NEW YORK (Reuters Health) – Despite tradeoffs in visual acuity, patients with ocular melanoma near the optic nerve benefit from proton beam radiotherapy in terms of eye conservation and low risk of tumor recurrence, report researchers at the Massachusetts Eye and Ear Infirmary in Boston.
“Proton irradiation should be considered for treating patients with tumors contiguous to the optic disc,” Anne Marie Lane and colleagues conclude in their report in the September issue of the Archives of Ophthalmology.
A related editorial notes that in the past, enucleation was commonly recommended as primary treatment for juxtapapillary tumors, ie, those touching or within 1 mm of the optic disc. Advances in plaque brachytherapy and charged particle irradiation now offer options, although there are only a few facilities worldwide that use proton beam therapy.
The authors of the current study note that the proton beam delivers a homogenous dose of radiation with a sharply defined edge, thus reducing damage to surrounding tissues. The team reports its experience treating 573 patients with proton irradiation for melanomas located within 1 optic-disc diameter from the optic nerve, from 1985 to 1997.
Local recurrence rates were 3.3% at 5 years and 6.0% at 10 years, the researchers found. Enucleation rates at 5 and 10 years were 13.3% and 17.1%, respectively.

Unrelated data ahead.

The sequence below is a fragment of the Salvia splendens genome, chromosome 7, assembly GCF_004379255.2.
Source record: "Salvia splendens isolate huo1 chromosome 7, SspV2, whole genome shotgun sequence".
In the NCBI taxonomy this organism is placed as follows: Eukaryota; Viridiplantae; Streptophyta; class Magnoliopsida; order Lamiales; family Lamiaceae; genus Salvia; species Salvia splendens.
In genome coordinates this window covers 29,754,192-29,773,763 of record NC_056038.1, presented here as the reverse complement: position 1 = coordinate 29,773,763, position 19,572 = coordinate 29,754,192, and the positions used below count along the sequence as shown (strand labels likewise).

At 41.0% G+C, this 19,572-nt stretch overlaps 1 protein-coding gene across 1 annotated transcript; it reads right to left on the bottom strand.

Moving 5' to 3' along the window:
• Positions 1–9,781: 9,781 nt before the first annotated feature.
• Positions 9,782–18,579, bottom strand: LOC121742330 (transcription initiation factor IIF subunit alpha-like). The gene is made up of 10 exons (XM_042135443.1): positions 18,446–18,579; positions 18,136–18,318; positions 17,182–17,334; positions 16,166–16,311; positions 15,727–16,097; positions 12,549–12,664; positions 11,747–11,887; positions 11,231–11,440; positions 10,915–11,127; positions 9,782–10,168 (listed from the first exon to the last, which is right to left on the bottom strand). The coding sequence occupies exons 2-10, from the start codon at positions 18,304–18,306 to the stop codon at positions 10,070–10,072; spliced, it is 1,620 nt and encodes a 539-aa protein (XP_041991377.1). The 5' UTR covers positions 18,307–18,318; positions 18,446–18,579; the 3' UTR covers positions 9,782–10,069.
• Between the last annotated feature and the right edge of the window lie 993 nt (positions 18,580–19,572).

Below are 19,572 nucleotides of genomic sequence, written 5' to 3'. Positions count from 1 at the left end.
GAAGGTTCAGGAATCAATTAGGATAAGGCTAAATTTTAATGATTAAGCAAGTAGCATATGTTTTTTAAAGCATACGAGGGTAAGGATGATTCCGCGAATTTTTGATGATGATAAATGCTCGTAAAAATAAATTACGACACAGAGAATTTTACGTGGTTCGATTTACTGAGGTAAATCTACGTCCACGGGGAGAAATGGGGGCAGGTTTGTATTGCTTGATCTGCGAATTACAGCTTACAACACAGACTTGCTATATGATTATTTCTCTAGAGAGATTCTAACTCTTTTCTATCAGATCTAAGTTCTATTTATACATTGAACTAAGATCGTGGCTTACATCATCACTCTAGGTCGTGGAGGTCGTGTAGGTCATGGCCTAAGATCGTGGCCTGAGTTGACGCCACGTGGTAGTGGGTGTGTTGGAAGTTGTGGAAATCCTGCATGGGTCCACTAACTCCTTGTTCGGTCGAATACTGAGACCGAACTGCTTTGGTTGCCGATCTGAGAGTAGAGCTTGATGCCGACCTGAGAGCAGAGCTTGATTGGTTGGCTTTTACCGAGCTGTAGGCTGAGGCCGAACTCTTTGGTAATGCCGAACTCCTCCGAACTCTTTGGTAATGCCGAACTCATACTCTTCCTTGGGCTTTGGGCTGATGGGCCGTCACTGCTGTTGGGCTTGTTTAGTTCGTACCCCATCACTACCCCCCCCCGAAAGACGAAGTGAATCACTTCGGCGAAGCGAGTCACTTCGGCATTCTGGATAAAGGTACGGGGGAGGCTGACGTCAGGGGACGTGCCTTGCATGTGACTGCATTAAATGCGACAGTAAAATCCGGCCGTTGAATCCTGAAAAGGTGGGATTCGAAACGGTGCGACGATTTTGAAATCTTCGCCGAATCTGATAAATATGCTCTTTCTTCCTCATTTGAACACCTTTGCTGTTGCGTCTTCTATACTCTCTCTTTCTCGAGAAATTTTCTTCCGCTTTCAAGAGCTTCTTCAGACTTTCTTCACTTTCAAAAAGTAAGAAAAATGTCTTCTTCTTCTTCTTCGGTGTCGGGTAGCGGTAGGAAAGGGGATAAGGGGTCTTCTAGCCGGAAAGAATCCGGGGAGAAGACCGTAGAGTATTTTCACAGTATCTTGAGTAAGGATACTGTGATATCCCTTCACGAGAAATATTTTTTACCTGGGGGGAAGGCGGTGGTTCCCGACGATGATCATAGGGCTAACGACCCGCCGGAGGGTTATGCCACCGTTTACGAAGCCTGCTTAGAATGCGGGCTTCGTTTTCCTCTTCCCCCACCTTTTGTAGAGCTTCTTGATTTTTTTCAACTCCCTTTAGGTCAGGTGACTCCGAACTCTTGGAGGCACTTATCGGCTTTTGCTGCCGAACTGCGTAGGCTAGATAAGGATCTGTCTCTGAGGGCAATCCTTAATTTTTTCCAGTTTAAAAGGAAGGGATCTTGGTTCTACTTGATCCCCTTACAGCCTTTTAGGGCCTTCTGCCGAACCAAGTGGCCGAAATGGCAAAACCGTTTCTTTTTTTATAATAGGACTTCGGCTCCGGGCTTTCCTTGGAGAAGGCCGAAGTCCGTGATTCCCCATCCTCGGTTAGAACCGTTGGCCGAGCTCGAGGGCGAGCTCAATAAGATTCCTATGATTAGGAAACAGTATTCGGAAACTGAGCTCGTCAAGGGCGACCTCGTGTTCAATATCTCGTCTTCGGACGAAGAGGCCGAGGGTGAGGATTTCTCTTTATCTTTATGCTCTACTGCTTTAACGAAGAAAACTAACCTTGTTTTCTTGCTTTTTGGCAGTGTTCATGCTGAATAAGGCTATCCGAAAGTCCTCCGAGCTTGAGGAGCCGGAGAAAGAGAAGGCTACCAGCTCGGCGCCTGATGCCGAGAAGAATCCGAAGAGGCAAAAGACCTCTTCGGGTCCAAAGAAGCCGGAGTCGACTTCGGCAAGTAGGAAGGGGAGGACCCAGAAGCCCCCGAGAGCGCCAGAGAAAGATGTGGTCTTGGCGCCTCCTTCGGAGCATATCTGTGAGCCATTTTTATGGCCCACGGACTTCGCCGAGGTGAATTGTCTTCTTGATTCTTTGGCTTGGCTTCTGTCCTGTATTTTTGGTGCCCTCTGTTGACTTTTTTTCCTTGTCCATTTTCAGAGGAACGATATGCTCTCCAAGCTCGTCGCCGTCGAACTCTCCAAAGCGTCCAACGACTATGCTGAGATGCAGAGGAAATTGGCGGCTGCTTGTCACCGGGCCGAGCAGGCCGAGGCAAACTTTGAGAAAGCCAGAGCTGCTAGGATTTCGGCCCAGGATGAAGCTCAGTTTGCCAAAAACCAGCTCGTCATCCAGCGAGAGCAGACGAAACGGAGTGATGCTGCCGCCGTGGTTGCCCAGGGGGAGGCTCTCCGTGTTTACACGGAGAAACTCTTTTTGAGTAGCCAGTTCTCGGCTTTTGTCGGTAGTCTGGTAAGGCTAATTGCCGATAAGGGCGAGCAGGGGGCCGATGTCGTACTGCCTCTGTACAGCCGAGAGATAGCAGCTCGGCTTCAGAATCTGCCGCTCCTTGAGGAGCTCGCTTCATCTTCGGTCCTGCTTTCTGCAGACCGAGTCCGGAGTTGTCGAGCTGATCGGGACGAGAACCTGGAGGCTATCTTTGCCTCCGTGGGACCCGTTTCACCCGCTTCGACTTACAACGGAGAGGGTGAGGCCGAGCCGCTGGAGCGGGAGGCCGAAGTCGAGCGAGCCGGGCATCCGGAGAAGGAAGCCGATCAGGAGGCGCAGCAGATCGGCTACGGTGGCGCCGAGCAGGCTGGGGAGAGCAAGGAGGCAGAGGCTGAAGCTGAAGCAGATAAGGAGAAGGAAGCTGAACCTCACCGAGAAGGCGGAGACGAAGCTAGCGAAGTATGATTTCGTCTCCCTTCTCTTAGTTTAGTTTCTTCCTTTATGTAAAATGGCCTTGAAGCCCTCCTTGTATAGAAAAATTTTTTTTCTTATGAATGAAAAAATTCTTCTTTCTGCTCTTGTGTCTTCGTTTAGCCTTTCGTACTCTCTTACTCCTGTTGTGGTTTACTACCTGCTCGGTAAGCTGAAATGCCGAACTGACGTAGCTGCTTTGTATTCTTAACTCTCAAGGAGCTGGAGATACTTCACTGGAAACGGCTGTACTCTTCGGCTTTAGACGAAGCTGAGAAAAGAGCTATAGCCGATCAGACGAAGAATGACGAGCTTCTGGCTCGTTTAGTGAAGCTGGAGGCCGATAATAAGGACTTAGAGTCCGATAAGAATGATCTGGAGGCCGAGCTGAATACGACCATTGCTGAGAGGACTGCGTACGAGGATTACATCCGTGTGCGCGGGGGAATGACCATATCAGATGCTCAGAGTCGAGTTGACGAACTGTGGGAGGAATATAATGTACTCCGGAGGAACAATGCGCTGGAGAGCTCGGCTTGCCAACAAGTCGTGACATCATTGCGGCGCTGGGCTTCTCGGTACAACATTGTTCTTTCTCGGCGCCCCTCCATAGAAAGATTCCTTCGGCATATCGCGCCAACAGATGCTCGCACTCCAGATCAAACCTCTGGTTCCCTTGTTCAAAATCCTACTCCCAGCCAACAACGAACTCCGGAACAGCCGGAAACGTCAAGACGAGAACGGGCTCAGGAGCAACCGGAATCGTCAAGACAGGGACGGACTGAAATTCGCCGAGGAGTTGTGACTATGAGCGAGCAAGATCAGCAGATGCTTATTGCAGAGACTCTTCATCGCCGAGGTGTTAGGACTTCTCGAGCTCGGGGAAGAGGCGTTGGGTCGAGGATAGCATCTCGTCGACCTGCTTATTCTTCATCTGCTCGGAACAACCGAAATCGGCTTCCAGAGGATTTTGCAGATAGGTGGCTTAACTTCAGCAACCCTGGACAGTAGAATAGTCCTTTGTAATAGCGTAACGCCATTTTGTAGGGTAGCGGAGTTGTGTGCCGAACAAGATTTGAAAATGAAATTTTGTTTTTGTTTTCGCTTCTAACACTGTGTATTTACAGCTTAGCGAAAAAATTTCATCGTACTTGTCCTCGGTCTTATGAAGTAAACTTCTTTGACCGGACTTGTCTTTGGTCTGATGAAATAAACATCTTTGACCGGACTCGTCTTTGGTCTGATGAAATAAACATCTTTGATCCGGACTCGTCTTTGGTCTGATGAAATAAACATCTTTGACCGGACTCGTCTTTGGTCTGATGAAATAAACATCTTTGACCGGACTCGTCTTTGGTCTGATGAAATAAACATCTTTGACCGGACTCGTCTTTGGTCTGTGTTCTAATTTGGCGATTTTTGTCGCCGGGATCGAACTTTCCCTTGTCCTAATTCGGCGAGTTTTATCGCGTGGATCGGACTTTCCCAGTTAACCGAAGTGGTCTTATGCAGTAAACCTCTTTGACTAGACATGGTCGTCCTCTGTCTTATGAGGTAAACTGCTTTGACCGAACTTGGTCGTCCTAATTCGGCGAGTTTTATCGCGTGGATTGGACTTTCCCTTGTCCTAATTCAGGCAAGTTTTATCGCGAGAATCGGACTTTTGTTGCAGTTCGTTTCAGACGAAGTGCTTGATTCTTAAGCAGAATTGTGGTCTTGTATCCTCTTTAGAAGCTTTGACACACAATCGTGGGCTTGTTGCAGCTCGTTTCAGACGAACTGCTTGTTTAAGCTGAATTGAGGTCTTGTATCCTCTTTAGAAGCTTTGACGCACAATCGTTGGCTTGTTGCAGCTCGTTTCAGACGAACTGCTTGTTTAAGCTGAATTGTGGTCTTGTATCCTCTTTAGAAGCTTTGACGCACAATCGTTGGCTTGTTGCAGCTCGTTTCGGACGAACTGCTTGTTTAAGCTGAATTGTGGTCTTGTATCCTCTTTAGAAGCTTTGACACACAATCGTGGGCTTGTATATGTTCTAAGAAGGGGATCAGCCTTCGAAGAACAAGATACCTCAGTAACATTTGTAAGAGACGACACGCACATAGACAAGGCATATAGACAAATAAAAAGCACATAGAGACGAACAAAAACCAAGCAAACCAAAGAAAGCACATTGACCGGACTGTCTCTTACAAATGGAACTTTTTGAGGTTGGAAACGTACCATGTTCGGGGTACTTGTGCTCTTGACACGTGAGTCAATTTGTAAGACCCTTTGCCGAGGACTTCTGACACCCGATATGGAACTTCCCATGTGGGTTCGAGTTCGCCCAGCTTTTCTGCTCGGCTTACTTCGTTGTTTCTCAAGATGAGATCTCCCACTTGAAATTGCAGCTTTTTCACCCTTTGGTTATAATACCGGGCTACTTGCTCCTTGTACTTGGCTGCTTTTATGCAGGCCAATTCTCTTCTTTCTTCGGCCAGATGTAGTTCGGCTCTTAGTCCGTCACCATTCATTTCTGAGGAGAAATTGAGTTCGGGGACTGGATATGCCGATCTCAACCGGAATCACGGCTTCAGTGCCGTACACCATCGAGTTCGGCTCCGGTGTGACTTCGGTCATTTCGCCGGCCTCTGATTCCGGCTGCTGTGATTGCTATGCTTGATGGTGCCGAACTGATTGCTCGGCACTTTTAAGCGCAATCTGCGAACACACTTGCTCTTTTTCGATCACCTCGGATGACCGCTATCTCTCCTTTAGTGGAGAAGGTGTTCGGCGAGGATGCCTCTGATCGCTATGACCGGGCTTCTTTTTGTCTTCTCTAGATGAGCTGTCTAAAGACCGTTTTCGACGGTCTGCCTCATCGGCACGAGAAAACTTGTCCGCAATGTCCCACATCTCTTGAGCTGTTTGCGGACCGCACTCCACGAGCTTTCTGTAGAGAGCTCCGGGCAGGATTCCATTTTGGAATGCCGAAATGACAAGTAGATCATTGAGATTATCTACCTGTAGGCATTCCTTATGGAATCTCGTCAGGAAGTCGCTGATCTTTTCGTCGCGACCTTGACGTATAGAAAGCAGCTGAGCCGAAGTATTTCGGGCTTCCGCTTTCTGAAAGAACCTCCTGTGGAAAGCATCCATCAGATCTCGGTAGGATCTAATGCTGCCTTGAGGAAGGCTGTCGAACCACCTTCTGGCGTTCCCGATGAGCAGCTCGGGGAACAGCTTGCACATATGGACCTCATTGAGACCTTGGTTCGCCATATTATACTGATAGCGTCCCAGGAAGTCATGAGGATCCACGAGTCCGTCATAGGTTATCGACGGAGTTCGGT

Mortality due to melanoma was 24% at 15 years – similar to rates in other patients with choroidal melanoma amenable to more conventional treatment.
Proton irradiation took its toll on visual acuity. Among 450 patients who had 20/200 vision or better before treatment, visual acuity worsened in 79.7% within 5 years and in 91.0% at 10 years. Nonetheless, some patients maintained ambulatory vision for a long time after treatment, Lane and colleagues point out.
They conclude that with proton therapy for tumors encroaching on the optic nerve, “Eye conservation is possible in the vast majority of cases, with low rates of recurrence and metastasis. However, vision loss is still significant in this group of patients.”
They add, “Investigation of a reduction in total radiation dose or hyperfractionation in select patients, eg, patients with smaller tumors, may be worthwhile, but this would require a randomized clinical trial.”
Arch Ophthalmol. 2011;129:1127-1130,1218-1220.